First FLUF release, available on digital + cassette.
Although I hate putting labels and genres on things, I’m still wondering how to categorise FLUF. Would you label it?
Some of the releases remind me of Mark Fell’s work. Is he of any influence to you?
Mark is one of many influences, both musical and non-musical. I come from the Irish countryside, so my journey into this kind of music was long and winding, beginning with listening to the first Oni Ayhun releases because I was a big fan of The Knife. From there I just kept exploring! Hearing Metri by Mika Vainio for the first time was a total trip. That changed a lot for me.
From the seminal Mark Fell album "Multistability"
I see that you you've had an early liking for Scandinavian music!
Does Mälmo influence your artistic point of view? As Scandinavia is known for their long legacy of minimalism. And what's the music scene like over there?
I don't know what it is, but I feel like there's always a lot of good music coming out of Scandinavia. If I were to make a guess as to why, it would be that there is more support for the arts and artists in general than in other countries. In my case I am comparing mostly to Ireland, where there is some funding available for music works from the Arts Council, but it always seems to go to either opera or traditional Irish music. There's not so much room for anything else. Here in Malmö, I have received support from the Inter Arts Center (http://www.iac.lu.se/) to help create a sound installation based on a recreating the sounds of people's tinnitus, and before this when I lived in Stockholm for a while I was lucky enough to be able to work in the EMS studios (http://elektronmusikstudion.se/) there and use their equipment. Opportunities like these are the kind that really helps an artist develop and forge their own identity, and there seem to be more of these opportunities here than elsewhere.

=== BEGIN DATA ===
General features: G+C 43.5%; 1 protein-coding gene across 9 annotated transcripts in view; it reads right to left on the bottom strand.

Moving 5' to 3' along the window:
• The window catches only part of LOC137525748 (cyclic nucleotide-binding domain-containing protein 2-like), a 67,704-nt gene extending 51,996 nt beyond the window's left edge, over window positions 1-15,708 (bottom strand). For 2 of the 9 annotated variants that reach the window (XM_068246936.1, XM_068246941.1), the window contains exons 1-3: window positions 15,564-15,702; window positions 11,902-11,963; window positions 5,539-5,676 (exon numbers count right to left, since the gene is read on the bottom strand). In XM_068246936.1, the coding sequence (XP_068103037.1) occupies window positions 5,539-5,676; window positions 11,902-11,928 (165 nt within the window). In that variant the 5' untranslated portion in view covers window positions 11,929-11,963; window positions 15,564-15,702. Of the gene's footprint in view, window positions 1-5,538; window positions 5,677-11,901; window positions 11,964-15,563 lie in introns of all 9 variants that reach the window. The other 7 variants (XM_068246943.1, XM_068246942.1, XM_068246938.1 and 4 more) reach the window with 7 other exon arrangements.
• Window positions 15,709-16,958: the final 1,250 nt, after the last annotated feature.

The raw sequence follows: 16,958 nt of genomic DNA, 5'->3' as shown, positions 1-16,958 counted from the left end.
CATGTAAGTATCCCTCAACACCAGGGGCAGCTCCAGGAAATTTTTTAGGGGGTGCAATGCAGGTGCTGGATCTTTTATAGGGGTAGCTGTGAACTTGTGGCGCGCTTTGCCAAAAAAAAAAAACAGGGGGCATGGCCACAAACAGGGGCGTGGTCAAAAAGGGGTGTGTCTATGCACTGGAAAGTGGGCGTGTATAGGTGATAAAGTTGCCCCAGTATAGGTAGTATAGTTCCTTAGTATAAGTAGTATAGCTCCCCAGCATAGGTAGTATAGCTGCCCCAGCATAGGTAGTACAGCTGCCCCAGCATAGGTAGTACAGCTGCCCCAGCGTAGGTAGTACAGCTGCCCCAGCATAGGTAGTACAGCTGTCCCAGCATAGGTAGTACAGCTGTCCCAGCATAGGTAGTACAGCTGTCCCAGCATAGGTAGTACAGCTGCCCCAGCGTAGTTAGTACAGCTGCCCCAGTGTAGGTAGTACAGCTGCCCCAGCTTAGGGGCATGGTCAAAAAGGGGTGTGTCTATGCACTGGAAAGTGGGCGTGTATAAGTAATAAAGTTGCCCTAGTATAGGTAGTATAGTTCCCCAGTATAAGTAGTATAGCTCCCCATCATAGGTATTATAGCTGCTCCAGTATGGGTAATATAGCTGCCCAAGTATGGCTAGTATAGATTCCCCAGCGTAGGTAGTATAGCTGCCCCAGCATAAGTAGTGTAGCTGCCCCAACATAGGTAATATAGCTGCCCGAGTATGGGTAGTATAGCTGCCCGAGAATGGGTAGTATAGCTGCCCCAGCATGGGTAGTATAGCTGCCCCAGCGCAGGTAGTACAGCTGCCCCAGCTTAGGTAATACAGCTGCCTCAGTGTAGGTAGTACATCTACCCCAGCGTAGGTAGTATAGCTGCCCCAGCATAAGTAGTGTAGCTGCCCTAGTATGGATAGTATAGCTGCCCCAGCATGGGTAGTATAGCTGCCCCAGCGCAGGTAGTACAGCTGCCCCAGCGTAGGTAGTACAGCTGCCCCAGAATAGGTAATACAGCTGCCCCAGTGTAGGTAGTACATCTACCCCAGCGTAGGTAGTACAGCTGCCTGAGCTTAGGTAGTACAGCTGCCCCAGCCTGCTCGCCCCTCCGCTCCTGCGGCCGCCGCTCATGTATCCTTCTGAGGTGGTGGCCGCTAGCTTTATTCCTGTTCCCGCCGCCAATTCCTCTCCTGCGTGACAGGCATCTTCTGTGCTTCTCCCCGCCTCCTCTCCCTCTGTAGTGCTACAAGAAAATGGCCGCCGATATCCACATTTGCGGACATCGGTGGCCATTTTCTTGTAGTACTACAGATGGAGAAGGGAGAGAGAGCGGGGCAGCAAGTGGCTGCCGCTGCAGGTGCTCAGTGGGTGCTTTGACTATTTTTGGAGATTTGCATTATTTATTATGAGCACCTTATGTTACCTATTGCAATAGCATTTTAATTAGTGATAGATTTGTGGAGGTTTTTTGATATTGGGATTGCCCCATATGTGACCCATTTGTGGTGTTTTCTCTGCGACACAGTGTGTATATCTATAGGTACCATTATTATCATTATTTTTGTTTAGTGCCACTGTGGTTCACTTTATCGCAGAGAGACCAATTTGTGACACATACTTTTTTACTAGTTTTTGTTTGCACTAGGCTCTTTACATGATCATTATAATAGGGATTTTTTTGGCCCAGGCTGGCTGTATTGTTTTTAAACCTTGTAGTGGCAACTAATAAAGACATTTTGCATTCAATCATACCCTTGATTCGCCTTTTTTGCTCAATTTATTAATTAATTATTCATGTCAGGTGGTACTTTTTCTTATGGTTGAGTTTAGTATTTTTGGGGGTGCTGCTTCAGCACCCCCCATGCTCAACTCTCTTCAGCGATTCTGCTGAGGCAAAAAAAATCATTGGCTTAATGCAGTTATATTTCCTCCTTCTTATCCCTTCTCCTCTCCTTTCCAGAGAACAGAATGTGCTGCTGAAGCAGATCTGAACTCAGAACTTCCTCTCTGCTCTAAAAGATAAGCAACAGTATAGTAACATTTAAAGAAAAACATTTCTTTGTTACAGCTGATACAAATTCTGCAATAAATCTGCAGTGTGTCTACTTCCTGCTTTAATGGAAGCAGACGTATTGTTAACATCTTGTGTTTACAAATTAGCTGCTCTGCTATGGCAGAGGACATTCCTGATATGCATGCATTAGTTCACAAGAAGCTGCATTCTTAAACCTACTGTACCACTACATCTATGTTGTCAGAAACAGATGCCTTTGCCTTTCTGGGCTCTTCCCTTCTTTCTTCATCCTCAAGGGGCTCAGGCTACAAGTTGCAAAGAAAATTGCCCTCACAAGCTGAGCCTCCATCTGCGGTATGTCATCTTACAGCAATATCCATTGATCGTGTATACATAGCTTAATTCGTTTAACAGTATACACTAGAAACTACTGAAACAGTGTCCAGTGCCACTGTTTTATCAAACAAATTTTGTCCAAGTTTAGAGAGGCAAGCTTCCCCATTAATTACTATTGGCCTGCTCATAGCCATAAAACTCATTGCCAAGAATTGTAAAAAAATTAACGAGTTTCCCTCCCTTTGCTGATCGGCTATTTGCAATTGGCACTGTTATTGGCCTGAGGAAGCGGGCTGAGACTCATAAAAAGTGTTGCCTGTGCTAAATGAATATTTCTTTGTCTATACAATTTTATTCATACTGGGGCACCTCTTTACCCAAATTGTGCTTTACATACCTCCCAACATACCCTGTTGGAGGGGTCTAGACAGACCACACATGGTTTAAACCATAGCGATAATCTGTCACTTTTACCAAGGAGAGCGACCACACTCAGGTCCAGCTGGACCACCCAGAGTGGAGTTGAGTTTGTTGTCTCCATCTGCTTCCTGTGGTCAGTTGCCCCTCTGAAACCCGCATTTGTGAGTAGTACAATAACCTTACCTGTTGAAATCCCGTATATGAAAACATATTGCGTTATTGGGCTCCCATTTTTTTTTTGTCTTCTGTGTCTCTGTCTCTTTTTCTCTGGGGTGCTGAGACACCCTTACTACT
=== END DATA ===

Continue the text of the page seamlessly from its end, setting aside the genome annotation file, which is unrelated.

Oh lucky you! EMS! :)) But besides that, you've a background in Multimedia Arts / Sound Installation? I imagine this had some influence on the development of FLUF as well...
I have a varied enough background in that I originally trained for a job in healthcare, which I did full-time for a few years before getting very tired of it, as I completely overworked myself. I then got onto a Masters course in Music and Technology in Cork School of Music in Ireland, which was a really fun and rewarding way to spend a year, and I learned a lot of things, like how to put on an installation, or record an orchestra! A formal course like this definitely isn't necessary to develop as an artist or to do good work, but the structure of it really worked for me. I made great friends there and had a great time.
Also, to conclude this interview, I'd like to ask you this standard question: would you please recommend us releases, artists or labels we might have never heard of?
Also watch out for a label called Disformation which has a lot of cool music in store for 2018!
By the time this interview went online, FLUF had 2 more releases out! Check them here: https://flufrecs.bandcamp.com